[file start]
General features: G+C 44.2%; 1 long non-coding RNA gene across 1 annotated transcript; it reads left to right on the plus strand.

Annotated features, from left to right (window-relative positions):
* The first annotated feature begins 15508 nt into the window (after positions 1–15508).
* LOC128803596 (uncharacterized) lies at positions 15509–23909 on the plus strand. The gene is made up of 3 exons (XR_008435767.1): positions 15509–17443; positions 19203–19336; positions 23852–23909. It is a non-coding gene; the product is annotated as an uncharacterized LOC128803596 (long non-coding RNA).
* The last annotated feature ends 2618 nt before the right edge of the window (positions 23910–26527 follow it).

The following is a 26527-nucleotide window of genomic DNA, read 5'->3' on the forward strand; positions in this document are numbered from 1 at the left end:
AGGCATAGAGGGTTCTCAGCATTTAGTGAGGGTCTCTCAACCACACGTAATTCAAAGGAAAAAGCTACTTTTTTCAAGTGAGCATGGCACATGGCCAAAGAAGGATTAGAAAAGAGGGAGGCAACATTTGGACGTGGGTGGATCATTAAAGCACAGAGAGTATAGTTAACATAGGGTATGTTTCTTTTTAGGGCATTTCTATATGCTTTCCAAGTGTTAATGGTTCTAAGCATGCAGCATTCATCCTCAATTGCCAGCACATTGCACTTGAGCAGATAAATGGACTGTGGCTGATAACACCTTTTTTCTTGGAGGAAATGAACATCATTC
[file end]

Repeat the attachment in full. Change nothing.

General features: G+C 44.2%; 1 long non-coding RNA gene across 1 annotated transcript; it reads left to right on the plus strand.

Annotated features, from left to right (window-relative positions):
* The first annotated feature begins 15508 nt into the window (after positions 1–15508).
* LOC128803596 (uncharacterized) lies at positions 15509–23909 on the plus strand. The gene is made up of 3 exons (XR_008435767.1): positions 15509–17443; positions 19203–19336; positions 23852–23909. It is a non-coding gene; the product is annotated as an uncharacterized LOC128803596 (long non-coding RNA).
* The last annotated feature ends 2618 nt before the right edge of the window (positions 23910–26527 follow it).

The following is a 26527-nucleotide window of genomic DNA, read 5'->3' on the forward strand; positions in this document are numbered from 1 at the left end:
AGGCATAGAGGGTTCTCAGCATTTAGTGAGGGTCTCTCAACCACACGTAATTCAAAGGAAAAAGCTACTTTTTTCAAGTGAGCATGGCACATGGCCAAAGAAGGATTAGAAAAGAGGGAGGCAACATTTGGACGTGGGTGGATCATTAAAGCACAGAGAGTATAGTTAACATAGGGTATGTTTCTTTTTAGGGCATTTCTATATGCTTTCCAAGTGTTAATGGTTCTAAGCATGCAGCATTCATCCTCAATTGCCAGCACATTGCACTTGAGCAGATAAATGGACTGTGGCTGATAACACCTTTTTTCTTGGAGGAAATGAACATCATTC